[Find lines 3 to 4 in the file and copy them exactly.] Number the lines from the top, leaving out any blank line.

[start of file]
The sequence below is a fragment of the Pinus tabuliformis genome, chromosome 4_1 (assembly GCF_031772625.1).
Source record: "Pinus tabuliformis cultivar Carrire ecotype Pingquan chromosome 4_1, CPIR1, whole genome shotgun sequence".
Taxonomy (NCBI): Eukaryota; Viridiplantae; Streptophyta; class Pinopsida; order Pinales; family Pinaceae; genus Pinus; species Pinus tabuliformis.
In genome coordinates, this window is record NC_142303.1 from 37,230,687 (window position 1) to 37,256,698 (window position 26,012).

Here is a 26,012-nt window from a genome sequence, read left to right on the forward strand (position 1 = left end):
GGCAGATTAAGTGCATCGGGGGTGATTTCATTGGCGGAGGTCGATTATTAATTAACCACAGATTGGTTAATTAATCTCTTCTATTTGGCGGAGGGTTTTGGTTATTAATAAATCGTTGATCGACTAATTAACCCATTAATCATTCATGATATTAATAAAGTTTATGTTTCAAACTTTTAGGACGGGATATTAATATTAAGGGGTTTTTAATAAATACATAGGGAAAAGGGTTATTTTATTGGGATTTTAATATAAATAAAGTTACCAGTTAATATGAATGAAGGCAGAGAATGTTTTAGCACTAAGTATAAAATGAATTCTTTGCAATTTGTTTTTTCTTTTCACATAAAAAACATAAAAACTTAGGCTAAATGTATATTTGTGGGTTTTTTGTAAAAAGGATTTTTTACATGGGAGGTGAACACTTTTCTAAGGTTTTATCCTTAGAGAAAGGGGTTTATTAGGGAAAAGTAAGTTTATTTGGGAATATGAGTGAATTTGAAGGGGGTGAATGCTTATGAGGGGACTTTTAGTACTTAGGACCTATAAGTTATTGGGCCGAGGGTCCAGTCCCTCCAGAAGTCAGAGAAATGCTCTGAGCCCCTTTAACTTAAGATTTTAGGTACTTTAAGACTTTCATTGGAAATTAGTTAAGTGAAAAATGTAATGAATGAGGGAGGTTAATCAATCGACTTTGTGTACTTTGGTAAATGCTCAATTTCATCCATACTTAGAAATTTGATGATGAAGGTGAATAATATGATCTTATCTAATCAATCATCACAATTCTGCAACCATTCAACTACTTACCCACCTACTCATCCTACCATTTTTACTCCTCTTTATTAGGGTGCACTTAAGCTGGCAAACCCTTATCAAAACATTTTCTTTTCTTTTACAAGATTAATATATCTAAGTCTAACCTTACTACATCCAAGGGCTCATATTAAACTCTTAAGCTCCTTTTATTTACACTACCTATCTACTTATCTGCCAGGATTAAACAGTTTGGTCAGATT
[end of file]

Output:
Taxonomy (NCBI): Eukaryota; Viridiplantae; Streptophyta; class Pinopsida; order Pinales; family Pinaceae; genus Pinus; species Pinus tabuliformis.
In genome coordinates, this window is record NC_142303.1 from 37,230,687 (window position 1) to 37,256,698 (window position 26,012).